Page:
News from April 1931: Recovery signs and crisis in Spain
Here are a few interesting tidbits from the Wall Street Journal from around this time in 1931. I missed this one, but it is pretty good historical info.
16 April 1931
- Head of Spanish provisional govt. N. Zamora pledged Spain will be given Constitutional govt. respecting religious and property rights of all. Peseta (currency) rallied vigorously in spite of continued rumors and skepticism on new govt.’s chances of success, with bankers expecting inflation.
- Sen. Couzens (R, Mich.), former Ford VP and GM, warns that unless business leaders quickly make concerted effort to solve unemployment and stabilize industry, Congress will step in and provide for old age and unemployment insurance.
- Recent surveys indicate little hope of smaller deficit in 1932 fiscal year (starting July 1), since economic recovery will be too gradual. It remains to be decided if govt. will cover deficit by borrowing or by raising taxes. If a tax hike is chosen, the politically expedient form would be a “soak the rich” surtax, though this would of course be harmful economically. A more desirable course would be to broaden the tax base, though this seems unlikely to attract support.
- Archbishop of Canterbury and J.P. Morgan, cruising the Mediterranean on the Corsair, visit Jerusalem; King David Hotel flies US flag in Morgan’s honor.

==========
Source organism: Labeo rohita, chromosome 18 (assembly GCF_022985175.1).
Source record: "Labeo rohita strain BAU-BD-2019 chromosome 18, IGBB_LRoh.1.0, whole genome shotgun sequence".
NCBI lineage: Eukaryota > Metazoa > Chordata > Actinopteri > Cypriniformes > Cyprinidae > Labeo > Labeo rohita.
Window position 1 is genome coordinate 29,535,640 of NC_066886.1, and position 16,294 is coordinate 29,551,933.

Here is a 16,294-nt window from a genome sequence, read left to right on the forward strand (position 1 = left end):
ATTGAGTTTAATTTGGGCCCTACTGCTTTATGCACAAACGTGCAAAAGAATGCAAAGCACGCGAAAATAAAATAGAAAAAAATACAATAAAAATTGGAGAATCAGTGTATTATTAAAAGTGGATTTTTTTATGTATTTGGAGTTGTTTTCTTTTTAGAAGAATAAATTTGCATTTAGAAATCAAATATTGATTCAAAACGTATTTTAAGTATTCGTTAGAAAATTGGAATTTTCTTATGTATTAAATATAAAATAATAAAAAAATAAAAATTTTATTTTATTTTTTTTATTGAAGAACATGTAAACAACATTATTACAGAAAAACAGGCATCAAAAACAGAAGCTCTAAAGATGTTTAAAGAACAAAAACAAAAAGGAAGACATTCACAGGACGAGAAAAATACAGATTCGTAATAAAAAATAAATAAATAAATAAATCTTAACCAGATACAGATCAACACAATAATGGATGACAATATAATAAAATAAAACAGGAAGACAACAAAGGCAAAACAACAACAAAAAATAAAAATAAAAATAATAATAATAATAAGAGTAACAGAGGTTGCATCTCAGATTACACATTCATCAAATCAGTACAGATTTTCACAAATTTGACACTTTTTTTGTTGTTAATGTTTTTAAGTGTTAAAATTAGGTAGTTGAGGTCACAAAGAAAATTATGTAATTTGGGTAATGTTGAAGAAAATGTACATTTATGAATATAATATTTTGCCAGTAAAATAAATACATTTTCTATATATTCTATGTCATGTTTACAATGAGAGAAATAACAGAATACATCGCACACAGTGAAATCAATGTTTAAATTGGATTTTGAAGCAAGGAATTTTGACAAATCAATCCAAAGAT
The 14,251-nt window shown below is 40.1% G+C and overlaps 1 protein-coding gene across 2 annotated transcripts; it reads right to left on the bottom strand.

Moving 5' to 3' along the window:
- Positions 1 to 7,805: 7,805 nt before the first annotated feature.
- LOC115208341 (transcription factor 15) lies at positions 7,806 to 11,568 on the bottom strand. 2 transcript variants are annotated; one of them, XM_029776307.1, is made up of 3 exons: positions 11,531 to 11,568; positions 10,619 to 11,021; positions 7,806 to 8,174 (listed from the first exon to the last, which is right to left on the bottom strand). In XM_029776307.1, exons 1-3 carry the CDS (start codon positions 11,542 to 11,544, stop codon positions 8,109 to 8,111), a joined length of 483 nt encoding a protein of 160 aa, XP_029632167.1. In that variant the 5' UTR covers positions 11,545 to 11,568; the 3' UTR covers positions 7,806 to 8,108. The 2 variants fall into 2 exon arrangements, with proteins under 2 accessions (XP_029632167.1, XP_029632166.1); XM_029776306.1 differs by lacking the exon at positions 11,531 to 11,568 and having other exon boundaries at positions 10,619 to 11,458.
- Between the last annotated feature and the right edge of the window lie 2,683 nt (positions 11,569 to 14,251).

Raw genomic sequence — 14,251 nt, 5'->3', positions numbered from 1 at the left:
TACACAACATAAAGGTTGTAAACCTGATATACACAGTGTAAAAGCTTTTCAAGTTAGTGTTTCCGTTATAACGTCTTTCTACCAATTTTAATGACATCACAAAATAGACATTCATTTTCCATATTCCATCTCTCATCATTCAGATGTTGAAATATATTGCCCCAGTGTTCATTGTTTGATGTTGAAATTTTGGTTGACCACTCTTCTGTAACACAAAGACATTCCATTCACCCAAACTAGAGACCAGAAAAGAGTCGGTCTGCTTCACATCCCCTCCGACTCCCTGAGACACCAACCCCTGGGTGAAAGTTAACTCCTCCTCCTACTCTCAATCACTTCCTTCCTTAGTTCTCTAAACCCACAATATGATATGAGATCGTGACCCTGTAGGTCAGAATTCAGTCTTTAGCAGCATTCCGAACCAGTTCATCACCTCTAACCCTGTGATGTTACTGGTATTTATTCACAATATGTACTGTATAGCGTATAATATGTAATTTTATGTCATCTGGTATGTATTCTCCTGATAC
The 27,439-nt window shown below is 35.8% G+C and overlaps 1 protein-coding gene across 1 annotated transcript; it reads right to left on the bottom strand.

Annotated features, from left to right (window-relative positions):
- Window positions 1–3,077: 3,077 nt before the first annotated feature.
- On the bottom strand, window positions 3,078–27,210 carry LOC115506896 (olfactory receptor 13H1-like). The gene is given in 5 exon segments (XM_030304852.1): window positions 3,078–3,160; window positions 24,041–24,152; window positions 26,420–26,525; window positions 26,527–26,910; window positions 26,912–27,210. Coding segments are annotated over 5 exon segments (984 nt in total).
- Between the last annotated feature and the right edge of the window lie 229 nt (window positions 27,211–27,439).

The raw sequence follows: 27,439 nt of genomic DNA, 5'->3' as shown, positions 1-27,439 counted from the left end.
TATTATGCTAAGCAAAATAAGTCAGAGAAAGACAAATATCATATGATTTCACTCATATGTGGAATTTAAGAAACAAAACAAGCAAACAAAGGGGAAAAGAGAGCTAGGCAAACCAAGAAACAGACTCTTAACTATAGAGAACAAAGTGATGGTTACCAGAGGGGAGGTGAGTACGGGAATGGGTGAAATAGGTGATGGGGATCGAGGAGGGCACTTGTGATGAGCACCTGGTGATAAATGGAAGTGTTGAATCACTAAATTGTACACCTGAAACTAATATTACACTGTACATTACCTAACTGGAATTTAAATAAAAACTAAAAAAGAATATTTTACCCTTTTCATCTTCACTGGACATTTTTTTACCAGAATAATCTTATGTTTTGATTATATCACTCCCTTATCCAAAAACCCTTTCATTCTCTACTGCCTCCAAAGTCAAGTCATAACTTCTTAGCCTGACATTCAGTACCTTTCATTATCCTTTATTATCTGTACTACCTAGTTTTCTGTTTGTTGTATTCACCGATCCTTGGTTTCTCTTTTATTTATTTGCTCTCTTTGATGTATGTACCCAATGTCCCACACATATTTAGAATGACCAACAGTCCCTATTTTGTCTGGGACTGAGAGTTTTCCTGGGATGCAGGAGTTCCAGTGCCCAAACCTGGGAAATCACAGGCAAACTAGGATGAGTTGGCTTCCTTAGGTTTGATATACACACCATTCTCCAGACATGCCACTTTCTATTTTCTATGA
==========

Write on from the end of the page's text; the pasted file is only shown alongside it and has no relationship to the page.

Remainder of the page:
- Leading brokers report public has been waiting for a definite business upturn before buying, but report some "shrewd buying" by longer-term interests. Bankers queried on their outlook generally feel the market "may be about dragging bottom," but admit the "banking fraternity" doesn’t contemplate "important action … to stimulate interest on the buying side until it has been established definitely that general liquidation is out of the way for some time."
- Short interest is very large, "but it is evident that the shorts are confident of their position and have refused to be stampeded."
- Hotel Pierre pres. Charles Pierre reports NY City’s large hotel business, long considered an accurate barometer of general business trends, is clearly picking up.
- While current depression isn’t an exact parallel to that of 1921, history does show that when recovery begins corporate profits can recover with amazing speed; following the 1921 depression, corporate profits in 1922 rose an astounding 800% on a revenue increase of only 8% (though they were still below the 1920 total). Steel industry decline was more drastic in 1921 depression; production bottomed at 22% vs. 39% in 1930, while prices declined 50% vs. 12%
- J. Pelley, New Haven RR pres., says business remains at low level, but sees some encouraging signs, and "more definite feeling of optimism in the air."
Thursday, April 16, 1931: Dow 164.66 -3.77 (2.2%) – News from 1930